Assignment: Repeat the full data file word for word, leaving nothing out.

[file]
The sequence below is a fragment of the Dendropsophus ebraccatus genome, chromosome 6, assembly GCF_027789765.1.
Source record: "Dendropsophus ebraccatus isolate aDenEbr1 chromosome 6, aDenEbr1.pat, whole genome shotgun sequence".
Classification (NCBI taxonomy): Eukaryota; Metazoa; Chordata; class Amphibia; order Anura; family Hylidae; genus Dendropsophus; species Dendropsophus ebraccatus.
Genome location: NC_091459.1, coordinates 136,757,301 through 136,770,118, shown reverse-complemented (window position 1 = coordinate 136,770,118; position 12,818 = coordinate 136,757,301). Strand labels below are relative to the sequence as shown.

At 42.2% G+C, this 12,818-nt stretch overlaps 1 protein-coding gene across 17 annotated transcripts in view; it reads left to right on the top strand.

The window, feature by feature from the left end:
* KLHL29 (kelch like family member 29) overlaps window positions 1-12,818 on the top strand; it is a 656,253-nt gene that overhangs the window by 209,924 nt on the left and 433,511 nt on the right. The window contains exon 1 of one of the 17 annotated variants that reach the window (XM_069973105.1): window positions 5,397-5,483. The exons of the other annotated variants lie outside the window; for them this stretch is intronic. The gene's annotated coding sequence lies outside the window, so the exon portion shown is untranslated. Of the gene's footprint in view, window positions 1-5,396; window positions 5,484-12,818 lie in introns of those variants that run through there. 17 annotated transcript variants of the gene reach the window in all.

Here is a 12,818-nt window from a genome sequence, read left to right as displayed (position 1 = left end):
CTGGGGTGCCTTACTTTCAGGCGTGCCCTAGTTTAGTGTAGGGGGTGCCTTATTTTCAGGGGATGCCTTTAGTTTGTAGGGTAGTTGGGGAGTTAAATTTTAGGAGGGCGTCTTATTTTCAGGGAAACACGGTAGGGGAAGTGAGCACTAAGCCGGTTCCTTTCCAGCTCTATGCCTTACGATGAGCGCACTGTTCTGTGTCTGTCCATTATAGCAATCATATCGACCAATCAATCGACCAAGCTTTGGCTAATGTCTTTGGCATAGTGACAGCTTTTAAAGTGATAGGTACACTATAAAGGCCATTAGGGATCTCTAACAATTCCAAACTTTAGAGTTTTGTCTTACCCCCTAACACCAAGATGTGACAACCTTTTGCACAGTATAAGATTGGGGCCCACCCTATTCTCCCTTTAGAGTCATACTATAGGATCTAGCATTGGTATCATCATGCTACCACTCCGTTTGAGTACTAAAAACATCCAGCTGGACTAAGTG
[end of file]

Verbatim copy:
The sequence below is a fragment of the Dendropsophus ebraccatus genome, chromosome 6, assembly GCF_027789765.1.
Source record: "Dendropsophus ebraccatus isolate aDenEbr1 chromosome 6, aDenEbr1.pat, whole genome shotgun sequence".
Classification (NCBI taxonomy): Eukaryota; Metazoa; Chordata; class Amphibia; order Anura; family Hylidae; genus Dendropsophus; species Dendropsophus ebraccatus.
Genome location: NC_091459.1, coordinates 136,757,301 through 136,770,118, shown reverse-complemented (window position 1 = coordinate 136,770,118; position 12,818 = coordinate 136,757,301). Strand labels below are relative to the sequence as shown.

At 42.2% G+C, this 12,818-nt stretch overlaps 1 protein-coding gene across 17 annotated transcripts in view; it reads left to right on the top strand.

The window, feature by feature from the left end:
* KLHL29 (kelch like family member 29) overlaps window positions 1-12,818 on the top strand; it is a 656,253-nt gene that overhangs the window by 209,924 nt on the left and 433,511 nt on the right. The window contains exon 1 of one of the 17 annotated variants that reach the window (XM_069973105.1): window positions 5,397-5,483. The exons of the other annotated variants lie outside the window; for them this stretch is intronic. The gene's annotated coding sequence lies outside the window, so the exon portion shown is untranslated. Of the gene's footprint in view, window positions 1-5,396; window positions 5,484-12,818 lie in introns of those variants that run through there. 17 annotated transcript variants of the gene reach the window in all.

Here is a 12,818-nt window from a genome sequence, read left to right as displayed (position 1 = left end):
CTGGGGTGCCTTACTTTCAGGCGTGCCCTAGTTTAGTGTAGGGGGTGCCTTATTTTCAGGGGATGCCTTTAGTTTGTAGGGTAGTTGGGGAGTTAAATTTTAGGAGGGCGTCTTATTTTCAGGGAAACACGGTAGGGGAAGTGAGCACTAAGCCGGTTCCTTTCCAGCTCTATGCCTTACGATGAGCGCACTGTTCTGTGTCTGTCCATTATAGCAATCATATCGACCAATCAATCGACCAAGCTTTGGCTAATGTCTTTGGCATAGTGACAGCTTTTAAAGTGATAGGTACACTATAAAGGCCATTAGGGATCTCTAACAATTCCAAACTTTAGAGTTTTGTCTTACCCCCTAACACCAAGATGTGACAACCTTTTGCACAGTATAAGATTGGGGCCCACCCTATTCTCCCTTTAGAGTCATACTATAGGATCTAGCATTGGTATCATCATGCTACCACTCCGTTTGAGTACTAAAAACATCCAGCTGGACTAAGTG